Books are a medium, and I believe some people will always enjoy receiving their stories in that medium. Paper books may eventually become obsolete, replaced by e-readers, but I think many people prefer to receive their stories in word form rather than in a visual medium like film or video. It’s true that books have to compete with other entertainment media for people’s time, but I don’t think they’ll ever be obsolete.

QUESTION: If you didn’t write romance novels for a living, what would you like to do?

ANSWER: Be a rock star.

QUESTION: In your 27-year career, how has the fictional romance genre evolved?

ANSWER: Twenty-seven years ago, vampire romances didn’t exist! Seriously, tastes change. Subgenres come and go. Before True Vows, nobody had ever published Reality Based Romances ™.

When I first started selling, publishers were a bit more open-minded. The economy was booming, and publishers were willing to take chances on a wider variety of stories. Now, I think the publishers are a little more cautious. They want every book to be a sure thing; they aren’t as willing to let authors experiment. They are more risk averse, and the result is that there’s less variety in the books being published.

QUESTION: “Meet Me In Manhattan” is your 87th novel. After writing and publishing so many romance novels, is it difficult coming up with new and fresh ideas?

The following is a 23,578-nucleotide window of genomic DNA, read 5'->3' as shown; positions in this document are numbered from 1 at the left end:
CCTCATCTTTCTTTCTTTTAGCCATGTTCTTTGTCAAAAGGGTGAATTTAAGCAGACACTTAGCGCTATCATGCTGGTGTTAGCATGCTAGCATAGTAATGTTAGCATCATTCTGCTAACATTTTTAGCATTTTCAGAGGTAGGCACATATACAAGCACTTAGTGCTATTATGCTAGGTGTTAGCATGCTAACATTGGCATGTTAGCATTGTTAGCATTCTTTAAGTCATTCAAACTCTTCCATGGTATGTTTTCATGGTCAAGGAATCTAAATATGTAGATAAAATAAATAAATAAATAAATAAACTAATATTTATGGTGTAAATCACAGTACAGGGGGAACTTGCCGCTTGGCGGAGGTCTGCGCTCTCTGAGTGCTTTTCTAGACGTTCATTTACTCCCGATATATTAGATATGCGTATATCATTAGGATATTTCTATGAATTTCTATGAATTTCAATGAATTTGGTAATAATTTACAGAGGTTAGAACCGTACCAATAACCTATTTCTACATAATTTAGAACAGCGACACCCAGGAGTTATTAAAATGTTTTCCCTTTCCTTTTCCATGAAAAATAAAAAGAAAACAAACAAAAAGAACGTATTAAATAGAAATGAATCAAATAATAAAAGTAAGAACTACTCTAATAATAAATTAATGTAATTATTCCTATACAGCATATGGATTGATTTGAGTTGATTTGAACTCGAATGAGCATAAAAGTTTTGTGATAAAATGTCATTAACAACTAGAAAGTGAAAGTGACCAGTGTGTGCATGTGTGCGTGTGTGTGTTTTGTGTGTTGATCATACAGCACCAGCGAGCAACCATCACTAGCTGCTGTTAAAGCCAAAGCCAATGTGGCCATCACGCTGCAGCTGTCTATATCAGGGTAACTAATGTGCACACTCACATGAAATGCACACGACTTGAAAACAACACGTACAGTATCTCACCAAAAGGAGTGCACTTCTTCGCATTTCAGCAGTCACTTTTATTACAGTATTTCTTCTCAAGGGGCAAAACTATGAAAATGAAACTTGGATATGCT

ANSWER: I’m not sure it’s difficult to come up with new and fresh ideas, but I think the subjects that interest me and the themes I want to explore through my writing have changed. I still love writing romances, but I’m also interested in writing about the challenges and opportunities women face at different stages of their lives. Whether or not I’m writing romances, though, I’m always writing about characters and their relationships. To me, connecting with other people is the essence of life. I never have any trouble coming up with new ideas for stories featuring characters who learn about who they are through their relationships with others.

QUESTION: Are your fictional characters influenced by people that you know or are they completely fabricated?

ANSWER: My husband is convinced that every romance hero I’ve ever written was modeled after him! My characters are fabricated, but everything I write arises from my life, my observations, my interactions with the world. I may not consciously model a character after someone I know, but I’m sure there’s a subconscious influence. I take bits and pieces from my encounters with people and those bits and pieces somehow wind up in my characters.

QUESTION: Which of the characters in your novels do you think is most like you?

ANSWER: All my heroines, of course! My heroines are smart, determined, willing to work hard and eager to do the right thing. They have senses of humor. They are definitely not perfect. They aren’t necessarily model-pretty. But they’re sensible and spirited and generous. I’d like to think I am, too.

QUESTION: Are you planning on writing any more reality-based romances in the future?

ANSWER: If HCI Books asks me to write more books for True Vows, I’d love to.